On October 1, New York Attorney General Eric T. Schneiderman filed suit against Bear Stearns & Company, now a unit of JPMorgan Chase, in New York state court in Manhattan. This is the first suit filed by a member of the joint federal and state Residential Mortgage Backed Securities Fraud Working Group, which was formed in January and is co-chaired by Schneiderman. The complaint asserts two claims under New York law: securities fraud under Article 23-A of the General Business Law (the Martin Act) and persistent fraud or illegality under Section 63(12) of the Executive Law. The complaint alleges that Bear Stearns ignored defects in mortgage loans underlying its RMBS, made material misrepresentations to investors about the quality of due diligence, ignored defects identified by due diligence firms, and failed to perform post-purchase quality review. Losses, according to the complaint, total approximately $22.5 billion across more than 100 subprime and Alt-A securitizations which the defendants sponsored and underwrote in 2006 and 2007. Complaint.
On July 16, Judge Lewis A. Kaplan of U.S. District Court for the Southern District of New York remanded suits brought by Bayerische Landesbank against Bear Stearns and Merrill Lynch to the Supreme Court of the State of New York, where they were originally filed. The lawsuits allege that Defendants knowingly made misrepresentations in RMBS offering materials concerning the underwriting standards used in connection with the underlying mortgage loans. Defendants sought removal to federal court on the ground that the cases were related to bankruptcy proceedings of the originators of some of the underlying mortgages. Judge Kaplan’s remand order indicated that a further written order may be forthcoming. Order. Notice of Removal.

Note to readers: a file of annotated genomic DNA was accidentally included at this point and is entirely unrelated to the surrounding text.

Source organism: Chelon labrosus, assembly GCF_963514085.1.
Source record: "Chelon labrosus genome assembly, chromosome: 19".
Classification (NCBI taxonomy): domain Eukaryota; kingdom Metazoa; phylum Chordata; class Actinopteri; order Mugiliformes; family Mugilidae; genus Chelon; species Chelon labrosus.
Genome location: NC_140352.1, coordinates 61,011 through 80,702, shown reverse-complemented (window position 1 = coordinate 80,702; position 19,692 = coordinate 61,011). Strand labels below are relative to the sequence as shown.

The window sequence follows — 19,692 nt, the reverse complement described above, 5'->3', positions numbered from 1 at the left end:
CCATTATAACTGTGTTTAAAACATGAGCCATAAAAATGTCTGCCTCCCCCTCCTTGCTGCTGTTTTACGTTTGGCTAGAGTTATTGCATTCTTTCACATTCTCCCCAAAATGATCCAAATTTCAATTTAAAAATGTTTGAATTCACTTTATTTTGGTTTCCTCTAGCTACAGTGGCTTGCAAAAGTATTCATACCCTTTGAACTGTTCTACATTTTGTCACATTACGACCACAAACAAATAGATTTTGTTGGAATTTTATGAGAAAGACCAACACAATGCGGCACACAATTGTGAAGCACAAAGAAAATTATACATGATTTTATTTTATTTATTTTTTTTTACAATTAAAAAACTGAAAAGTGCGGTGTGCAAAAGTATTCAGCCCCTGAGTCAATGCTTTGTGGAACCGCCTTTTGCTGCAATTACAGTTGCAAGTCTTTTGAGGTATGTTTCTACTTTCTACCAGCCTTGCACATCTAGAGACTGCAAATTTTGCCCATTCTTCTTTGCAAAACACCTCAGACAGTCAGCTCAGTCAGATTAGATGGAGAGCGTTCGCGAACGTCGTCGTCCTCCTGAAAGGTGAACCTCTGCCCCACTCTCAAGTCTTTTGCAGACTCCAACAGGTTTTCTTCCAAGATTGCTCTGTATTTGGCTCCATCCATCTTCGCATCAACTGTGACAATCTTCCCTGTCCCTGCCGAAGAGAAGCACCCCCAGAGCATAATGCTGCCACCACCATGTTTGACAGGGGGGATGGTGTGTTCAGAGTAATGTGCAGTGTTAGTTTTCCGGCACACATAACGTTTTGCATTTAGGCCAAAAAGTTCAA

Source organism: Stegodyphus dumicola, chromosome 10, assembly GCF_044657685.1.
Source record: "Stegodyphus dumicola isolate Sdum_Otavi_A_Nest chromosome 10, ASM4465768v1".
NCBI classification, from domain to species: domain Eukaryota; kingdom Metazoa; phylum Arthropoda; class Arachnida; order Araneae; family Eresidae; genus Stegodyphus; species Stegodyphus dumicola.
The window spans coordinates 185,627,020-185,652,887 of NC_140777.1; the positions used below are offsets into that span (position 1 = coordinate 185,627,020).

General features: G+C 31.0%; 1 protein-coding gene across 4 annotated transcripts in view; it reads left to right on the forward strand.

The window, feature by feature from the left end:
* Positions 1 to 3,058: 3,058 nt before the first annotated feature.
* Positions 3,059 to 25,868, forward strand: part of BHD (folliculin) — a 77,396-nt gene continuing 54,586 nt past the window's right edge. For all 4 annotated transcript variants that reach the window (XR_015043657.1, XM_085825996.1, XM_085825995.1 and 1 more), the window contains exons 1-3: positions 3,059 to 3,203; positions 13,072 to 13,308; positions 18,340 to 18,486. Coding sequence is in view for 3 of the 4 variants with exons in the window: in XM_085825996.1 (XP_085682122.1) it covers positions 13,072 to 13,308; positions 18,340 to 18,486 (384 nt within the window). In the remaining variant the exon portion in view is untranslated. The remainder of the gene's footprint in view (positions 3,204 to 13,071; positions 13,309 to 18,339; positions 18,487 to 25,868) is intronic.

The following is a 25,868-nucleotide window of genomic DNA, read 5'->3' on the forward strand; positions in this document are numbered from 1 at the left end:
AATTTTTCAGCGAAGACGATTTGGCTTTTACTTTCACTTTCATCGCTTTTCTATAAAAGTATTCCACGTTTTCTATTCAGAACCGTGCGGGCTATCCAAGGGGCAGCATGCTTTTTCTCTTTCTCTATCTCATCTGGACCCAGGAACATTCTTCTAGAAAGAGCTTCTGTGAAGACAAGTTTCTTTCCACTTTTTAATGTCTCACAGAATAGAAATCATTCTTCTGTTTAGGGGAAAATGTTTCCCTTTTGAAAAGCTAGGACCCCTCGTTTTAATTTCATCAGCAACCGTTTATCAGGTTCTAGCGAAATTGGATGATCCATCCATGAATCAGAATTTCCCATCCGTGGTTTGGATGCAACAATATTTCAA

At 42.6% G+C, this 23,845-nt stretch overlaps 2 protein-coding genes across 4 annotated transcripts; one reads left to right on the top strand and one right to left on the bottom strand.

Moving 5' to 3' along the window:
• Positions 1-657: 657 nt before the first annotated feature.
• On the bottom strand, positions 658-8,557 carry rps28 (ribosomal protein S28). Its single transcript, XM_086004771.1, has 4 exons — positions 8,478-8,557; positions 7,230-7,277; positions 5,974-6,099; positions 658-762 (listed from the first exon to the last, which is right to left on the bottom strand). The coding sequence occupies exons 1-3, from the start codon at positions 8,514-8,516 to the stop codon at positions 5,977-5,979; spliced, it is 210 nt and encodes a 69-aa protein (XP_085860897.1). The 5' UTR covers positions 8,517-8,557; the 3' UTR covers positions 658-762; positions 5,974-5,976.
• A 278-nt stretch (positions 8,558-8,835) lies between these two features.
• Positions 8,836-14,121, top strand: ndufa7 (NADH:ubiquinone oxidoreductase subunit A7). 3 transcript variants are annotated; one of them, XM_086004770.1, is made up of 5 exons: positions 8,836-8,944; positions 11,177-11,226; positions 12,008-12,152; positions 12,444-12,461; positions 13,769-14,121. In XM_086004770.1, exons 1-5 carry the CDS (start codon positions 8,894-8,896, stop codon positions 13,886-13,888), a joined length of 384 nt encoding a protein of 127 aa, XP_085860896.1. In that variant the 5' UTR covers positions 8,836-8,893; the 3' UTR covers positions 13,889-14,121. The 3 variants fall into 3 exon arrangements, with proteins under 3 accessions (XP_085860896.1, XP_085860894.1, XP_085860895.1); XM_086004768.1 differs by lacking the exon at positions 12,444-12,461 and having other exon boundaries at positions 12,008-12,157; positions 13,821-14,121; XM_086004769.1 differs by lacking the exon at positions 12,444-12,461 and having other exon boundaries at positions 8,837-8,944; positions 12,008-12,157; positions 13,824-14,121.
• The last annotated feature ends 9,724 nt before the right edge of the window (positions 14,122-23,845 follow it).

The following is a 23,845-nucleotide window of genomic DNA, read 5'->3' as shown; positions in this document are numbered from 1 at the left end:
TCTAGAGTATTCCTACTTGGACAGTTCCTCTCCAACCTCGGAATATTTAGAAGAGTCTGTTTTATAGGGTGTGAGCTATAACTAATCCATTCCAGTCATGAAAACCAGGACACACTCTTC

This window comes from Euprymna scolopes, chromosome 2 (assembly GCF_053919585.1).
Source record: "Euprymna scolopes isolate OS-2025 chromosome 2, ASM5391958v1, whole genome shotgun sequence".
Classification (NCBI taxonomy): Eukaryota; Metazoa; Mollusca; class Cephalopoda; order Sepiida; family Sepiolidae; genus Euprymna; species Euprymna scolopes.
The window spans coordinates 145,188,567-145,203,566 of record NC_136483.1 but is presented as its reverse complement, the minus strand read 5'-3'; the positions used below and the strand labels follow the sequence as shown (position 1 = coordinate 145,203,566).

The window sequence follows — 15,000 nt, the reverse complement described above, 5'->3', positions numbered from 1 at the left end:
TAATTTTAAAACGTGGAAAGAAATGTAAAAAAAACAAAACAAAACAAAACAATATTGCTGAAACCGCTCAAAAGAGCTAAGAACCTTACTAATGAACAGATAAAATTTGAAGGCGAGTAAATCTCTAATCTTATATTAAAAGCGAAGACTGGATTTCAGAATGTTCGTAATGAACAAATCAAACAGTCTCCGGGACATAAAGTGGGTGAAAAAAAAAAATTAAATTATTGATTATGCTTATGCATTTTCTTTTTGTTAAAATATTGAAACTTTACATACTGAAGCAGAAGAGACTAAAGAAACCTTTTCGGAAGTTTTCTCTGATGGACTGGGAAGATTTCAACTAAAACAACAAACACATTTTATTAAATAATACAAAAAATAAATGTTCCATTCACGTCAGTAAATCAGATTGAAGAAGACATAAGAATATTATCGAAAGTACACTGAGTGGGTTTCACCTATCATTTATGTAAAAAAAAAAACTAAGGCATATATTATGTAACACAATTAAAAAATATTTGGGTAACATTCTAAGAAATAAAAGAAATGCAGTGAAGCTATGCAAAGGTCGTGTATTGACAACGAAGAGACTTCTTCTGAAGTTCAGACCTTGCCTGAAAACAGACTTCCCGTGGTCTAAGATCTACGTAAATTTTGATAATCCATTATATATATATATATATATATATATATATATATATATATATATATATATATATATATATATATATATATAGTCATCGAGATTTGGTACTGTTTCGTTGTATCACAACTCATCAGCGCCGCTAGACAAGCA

On June 20, 2012, the Sixth Circuit affirmed an order by the Western District of Kentucky granting Bear Stearns’s motion to dismiss claims brought against it by Republic Bank & Trust Co. arising out of Republic Bank’s purchase of $52 million in RMBS. The Sixth Circuit’s ruling largely rested on Republic Bank’s failure to plead its claims with the required particularity. Specifically, the court found that allegations that prudent loan underwriting standards had not been followed and that property valuations were inaccurate were too general and not sufficiently tied to the loans backing the particular securities Republic Bank purchased. The court also found that many of the facts that Republic Bank alleged to have been misrepresented were in fact disclosed in the offering documents for the securities. Republic Bank admitted it had not read the offering documents prior to its purchases, conduct the court criticized as in dereliction of Republic Bank’s duty to exercise ordinary diligence. Opinion.